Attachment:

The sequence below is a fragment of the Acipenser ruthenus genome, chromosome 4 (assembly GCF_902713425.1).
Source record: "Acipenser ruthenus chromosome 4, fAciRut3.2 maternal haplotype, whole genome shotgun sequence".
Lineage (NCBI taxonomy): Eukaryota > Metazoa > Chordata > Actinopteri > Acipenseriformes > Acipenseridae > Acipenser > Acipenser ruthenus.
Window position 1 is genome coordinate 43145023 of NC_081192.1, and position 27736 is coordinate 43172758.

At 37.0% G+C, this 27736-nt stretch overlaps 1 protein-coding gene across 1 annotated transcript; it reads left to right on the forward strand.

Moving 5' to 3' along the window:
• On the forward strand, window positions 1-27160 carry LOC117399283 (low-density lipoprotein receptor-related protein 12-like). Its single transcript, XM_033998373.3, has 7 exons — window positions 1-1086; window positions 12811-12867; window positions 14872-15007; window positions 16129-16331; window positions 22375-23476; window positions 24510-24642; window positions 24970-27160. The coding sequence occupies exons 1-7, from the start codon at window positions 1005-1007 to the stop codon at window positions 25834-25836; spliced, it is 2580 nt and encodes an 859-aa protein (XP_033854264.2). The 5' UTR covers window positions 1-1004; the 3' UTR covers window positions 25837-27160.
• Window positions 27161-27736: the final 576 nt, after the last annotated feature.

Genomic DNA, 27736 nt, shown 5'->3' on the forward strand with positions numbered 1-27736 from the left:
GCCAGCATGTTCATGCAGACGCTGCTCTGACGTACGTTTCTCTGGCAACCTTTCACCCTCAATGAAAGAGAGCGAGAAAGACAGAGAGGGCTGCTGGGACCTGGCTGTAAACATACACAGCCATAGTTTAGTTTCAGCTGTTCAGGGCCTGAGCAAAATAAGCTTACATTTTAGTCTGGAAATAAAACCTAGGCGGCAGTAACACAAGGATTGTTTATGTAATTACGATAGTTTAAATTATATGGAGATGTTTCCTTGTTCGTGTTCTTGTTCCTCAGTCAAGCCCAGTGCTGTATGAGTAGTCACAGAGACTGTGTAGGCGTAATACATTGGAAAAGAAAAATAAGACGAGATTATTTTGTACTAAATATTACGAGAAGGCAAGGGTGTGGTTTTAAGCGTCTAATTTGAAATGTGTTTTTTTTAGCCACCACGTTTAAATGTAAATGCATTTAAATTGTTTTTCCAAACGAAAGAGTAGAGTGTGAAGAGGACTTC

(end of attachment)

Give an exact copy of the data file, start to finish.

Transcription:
The sequence below is a fragment of the Acipenser ruthenus genome, chromosome 4 (assembly GCF_902713425.1).
Source record: "Acipenser ruthenus chromosome 4, fAciRut3.2 maternal haplotype, whole genome shotgun sequence".
Lineage (NCBI taxonomy): Eukaryota > Metazoa > Chordata > Actinopteri > Acipenseriformes > Acipenseridae > Acipenser > Acipenser ruthenus.
Window position 1 is genome coordinate 43145023 of NC_081192.1, and position 27736 is coordinate 43172758.

At 37.0% G+C, this 27736-nt stretch overlaps 1 protein-coding gene across 1 annotated transcript; it reads left to right on the forward strand.

Moving 5' to 3' along the window:
• On the forward strand, window positions 1-27160 carry LOC117399283 (low-density lipoprotein receptor-related protein 12-like). Its single transcript, XM_033998373.3, has 7 exons — window positions 1-1086; window positions 12811-12867; window positions 14872-15007; window positions 16129-16331; window positions 22375-23476; window positions 24510-24642; window positions 24970-27160. The coding sequence occupies exons 1-7, from the start codon at window positions 1005-1007 to the stop codon at window positions 25834-25836; spliced, it is 2580 nt and encodes an 859-aa protein (XP_033854264.2). The 5' UTR covers window positions 1-1004; the 3' UTR covers window positions 25837-27160.
• Window positions 27161-27736: the final 576 nt, after the last annotated feature.

Genomic DNA, 27736 nt, shown 5'->3' on the forward strand with positions numbered 1-27736 from the left:
GCCAGCATGTTCATGCAGACGCTGCTCTGACGTACGTTTCTCTGGCAACCTTTCACCCTCAATGAAAGAGAGCGAGAAAGACAGAGAGGGCTGCTGGGACCTGGCTGTAAACATACACAGCCATAGTTTAGTTTCAGCTGTTCAGGGCCTGAGCAAAATAAGCTTACATTTTAGTCTGGAAATAAAACCTAGGCGGCAGTAACACAAGGATTGTTTATGTAATTACGATAGTTTAAATTATATGGAGATGTTTCCTTGTTCGTGTTCTTGTTCCTCAGTCAAGCCCAGTGCTGTATGAGTAGTCACAGAGACTGTGTAGGCGTAATACATTGGAAAAGAAAAATAAGACGAGATTATTTTGTACTAAATATTACGAGAAGGCAAGGGTGTGGTTTTAAGCGTCTAATTTGAAATGTGTTTTTTTTAGCCACCACGTTTAAATGTAAATGCATTTAAATTGTTTTTCCAAACGAAAGAGTAGAGTGTGAAGAGGACTTC